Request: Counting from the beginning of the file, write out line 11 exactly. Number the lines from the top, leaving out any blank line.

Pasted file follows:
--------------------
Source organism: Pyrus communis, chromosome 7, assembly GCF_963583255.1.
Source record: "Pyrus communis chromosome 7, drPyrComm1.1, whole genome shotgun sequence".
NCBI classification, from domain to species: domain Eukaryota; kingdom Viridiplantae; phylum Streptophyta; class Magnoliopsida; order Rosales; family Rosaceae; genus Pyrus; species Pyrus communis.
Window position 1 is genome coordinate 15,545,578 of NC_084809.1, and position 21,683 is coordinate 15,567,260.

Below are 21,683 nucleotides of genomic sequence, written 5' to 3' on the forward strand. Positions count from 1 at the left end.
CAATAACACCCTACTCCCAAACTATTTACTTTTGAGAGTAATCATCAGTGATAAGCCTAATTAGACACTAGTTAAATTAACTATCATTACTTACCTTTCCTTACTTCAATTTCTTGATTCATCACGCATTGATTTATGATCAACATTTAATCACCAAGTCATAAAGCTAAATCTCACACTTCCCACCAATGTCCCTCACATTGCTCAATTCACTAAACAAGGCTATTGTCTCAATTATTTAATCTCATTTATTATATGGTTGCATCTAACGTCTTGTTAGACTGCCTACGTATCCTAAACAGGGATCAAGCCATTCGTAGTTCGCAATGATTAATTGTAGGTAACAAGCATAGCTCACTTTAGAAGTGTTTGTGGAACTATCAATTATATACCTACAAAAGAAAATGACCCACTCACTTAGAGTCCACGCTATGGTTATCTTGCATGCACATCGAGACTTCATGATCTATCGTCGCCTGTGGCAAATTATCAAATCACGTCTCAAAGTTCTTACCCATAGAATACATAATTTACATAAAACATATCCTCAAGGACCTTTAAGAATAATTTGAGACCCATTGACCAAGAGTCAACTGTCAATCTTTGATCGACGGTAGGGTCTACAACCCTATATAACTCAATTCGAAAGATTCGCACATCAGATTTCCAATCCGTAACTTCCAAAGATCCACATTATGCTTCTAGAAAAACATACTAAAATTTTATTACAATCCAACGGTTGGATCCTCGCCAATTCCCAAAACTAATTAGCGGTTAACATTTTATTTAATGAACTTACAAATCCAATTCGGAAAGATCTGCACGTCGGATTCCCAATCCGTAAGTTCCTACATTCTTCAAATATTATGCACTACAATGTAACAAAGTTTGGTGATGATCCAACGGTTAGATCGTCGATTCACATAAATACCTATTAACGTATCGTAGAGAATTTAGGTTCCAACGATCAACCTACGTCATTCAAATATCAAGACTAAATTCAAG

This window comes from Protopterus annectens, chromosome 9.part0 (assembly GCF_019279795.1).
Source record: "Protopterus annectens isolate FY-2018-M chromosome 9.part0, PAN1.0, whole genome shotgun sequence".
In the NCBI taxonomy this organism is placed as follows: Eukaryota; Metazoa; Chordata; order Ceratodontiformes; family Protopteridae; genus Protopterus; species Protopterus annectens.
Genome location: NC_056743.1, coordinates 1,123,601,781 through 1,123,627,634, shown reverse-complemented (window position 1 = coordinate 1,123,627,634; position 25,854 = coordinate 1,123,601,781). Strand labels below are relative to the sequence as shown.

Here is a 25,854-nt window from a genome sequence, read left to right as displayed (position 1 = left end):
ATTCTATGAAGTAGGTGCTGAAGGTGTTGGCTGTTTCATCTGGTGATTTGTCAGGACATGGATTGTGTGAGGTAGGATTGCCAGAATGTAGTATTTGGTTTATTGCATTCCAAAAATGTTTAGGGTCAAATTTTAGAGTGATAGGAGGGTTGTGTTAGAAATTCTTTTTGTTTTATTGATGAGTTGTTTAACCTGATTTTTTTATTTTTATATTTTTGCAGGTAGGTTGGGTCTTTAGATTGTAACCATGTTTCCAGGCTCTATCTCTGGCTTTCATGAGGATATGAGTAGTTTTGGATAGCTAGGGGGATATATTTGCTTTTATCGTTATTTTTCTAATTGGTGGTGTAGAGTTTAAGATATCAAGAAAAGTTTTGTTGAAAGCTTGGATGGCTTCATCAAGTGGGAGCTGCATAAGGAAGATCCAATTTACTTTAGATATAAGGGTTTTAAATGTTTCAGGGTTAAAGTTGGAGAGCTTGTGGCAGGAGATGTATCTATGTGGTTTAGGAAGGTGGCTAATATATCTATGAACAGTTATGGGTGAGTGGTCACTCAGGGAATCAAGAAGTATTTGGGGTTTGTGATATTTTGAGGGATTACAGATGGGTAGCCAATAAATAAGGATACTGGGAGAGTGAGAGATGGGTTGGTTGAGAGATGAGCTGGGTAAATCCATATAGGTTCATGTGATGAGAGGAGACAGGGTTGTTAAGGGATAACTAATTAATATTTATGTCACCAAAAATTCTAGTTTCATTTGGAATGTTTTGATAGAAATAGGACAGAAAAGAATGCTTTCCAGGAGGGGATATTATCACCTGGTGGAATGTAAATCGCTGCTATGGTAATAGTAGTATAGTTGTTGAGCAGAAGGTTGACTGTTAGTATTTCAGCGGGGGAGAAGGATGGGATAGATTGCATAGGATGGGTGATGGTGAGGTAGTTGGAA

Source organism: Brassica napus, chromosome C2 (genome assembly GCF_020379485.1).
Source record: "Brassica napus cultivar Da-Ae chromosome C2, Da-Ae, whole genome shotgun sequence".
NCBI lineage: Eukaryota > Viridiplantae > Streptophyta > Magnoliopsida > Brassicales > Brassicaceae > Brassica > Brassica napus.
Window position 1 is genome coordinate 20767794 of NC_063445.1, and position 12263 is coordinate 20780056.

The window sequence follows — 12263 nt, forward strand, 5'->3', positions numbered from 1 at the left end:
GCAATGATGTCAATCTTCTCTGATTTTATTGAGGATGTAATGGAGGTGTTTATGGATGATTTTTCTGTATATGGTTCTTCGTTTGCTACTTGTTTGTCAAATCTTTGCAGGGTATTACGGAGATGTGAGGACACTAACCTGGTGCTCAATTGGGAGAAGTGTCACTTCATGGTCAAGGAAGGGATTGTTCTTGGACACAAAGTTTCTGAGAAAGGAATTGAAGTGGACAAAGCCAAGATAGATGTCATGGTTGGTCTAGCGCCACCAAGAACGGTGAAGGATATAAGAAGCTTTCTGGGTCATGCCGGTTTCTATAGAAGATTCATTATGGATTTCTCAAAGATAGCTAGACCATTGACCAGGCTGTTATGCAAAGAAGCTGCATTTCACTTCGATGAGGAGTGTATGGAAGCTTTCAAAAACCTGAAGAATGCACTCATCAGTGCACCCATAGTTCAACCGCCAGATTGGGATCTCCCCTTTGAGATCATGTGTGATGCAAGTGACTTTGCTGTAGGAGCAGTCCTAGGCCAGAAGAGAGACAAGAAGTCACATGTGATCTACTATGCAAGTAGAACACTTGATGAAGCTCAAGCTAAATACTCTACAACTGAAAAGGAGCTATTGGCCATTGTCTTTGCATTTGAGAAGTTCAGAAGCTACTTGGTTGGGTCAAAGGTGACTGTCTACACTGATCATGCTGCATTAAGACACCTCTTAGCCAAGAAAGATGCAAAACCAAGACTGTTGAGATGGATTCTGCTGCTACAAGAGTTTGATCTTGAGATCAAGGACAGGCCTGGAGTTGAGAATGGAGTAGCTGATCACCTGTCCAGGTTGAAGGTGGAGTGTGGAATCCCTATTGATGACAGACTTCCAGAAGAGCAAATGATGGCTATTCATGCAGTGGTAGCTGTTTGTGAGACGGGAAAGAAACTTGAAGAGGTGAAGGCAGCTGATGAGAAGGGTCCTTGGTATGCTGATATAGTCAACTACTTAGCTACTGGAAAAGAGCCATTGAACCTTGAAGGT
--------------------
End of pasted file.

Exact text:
Here is a 25,854-nt window from a genome sequence, read left to right as displayed (position 1 = left end):